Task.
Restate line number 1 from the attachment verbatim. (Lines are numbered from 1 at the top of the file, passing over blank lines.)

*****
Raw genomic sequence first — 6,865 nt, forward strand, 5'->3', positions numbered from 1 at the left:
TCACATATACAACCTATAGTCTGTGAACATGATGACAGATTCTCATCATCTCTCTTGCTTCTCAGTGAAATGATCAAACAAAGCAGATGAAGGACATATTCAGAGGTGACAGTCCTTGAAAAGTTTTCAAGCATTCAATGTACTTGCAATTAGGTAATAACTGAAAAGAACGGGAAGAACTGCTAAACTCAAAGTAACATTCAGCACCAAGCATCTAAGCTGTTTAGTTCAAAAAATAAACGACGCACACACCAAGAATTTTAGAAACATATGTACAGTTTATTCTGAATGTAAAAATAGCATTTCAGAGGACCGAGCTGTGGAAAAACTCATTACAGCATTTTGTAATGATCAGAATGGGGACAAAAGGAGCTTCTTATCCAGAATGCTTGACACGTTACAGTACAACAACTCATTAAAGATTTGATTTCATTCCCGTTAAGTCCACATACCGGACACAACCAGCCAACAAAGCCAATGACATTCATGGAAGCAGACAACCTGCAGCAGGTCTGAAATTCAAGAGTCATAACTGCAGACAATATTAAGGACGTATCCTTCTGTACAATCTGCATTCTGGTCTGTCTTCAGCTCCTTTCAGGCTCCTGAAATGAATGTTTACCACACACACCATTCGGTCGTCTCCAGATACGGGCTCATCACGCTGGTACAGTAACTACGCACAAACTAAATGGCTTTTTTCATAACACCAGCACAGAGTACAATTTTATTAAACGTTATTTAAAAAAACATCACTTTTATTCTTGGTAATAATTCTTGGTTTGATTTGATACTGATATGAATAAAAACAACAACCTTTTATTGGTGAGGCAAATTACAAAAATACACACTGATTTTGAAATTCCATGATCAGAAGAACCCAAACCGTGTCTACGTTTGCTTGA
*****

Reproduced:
Raw genomic sequence first — 6,865 nt, forward strand, 5'->3', positions numbered from 1 at the left: